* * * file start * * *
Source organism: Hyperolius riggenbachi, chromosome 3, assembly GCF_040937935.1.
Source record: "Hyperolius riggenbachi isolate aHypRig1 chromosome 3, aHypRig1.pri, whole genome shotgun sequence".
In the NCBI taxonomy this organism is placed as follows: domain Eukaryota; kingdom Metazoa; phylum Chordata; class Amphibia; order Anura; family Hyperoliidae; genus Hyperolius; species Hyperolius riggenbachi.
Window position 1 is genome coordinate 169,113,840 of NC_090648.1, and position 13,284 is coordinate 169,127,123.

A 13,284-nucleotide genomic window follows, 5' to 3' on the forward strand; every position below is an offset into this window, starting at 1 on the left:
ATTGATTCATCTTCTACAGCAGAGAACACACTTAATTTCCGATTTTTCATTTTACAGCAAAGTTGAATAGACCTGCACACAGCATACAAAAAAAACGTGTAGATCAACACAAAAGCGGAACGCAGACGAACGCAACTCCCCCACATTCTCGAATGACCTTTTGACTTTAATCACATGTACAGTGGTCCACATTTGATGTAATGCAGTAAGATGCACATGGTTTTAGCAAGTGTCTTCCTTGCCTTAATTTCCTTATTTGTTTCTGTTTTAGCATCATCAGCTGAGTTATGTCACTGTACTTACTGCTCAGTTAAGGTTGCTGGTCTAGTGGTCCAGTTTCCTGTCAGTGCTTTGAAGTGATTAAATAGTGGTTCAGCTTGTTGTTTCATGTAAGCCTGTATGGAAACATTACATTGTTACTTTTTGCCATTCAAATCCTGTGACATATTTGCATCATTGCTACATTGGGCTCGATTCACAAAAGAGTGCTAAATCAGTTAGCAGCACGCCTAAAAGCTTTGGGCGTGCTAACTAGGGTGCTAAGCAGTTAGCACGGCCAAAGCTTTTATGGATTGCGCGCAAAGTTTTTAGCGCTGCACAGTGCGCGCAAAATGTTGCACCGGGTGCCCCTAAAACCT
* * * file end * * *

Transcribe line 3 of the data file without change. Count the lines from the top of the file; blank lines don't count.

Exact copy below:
In the NCBI taxonomy this organism is placed as follows: domain Eukaryota; kingdom Metazoa; phylum Chordata; class Amphibia; order Anura; family Hyperoliidae; genus Hyperolius; species Hyperolius riggenbachi.